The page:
Chapter 22, “Behold, I Am Doing a New Thing” pp. 173-186
Isaiah 43:16, 1819; Jeremiah 31:31-34; Ezekiel 11:19; Isaiah 65:16-17; Ecclesiastes 1:2, 9-10; 2 Corinthians 5:17; Matthew 9:16-17; Revelation 21:1-5
Tillich here considers “old” and “new.” There is an old which has always been old because it is eternal. But usually we consider the old as something which passes away. In all of life, when we grow and change, bringing in something new means something old passes away, or at least that one new thing is chosen over against another.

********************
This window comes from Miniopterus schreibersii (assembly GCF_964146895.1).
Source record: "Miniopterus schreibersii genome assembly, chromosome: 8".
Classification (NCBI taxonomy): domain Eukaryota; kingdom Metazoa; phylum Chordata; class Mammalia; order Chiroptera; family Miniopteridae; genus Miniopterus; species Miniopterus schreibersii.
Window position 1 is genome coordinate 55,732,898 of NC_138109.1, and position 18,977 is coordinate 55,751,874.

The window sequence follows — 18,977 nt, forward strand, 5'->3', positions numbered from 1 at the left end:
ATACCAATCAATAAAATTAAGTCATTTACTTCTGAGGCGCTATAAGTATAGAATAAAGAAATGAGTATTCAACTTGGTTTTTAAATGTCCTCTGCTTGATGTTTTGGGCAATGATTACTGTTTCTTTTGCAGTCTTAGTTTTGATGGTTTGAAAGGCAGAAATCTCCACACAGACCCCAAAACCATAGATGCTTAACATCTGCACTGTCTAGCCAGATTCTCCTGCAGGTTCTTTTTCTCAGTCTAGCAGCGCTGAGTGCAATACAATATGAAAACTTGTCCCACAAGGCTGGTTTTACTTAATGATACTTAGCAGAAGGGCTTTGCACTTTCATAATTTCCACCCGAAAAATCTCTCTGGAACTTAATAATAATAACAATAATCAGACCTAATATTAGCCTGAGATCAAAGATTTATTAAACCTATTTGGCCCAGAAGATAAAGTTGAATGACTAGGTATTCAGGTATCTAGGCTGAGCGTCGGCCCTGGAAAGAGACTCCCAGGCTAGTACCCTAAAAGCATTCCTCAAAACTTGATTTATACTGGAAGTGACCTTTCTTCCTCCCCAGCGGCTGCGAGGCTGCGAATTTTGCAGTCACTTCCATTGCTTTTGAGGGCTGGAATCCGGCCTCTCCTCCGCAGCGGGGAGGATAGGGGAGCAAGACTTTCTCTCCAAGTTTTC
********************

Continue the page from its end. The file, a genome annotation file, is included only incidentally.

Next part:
We have pursued reason above tradition and superstition. This requires the old to pass away. We have chosen to live as individual nations, removing unity of all mankind. We develop a secular world which tends to exclude religion. But that cannot happen. We need a religious foundation or nothing new can be born from God.
Tillich reminds us that when something truly new comes to be, the power and even memory of the old is broken. Otherwise, the new is not really new. In all our pursuit of newness we must seek the new from that which is eternal, love. This is how we can find the new.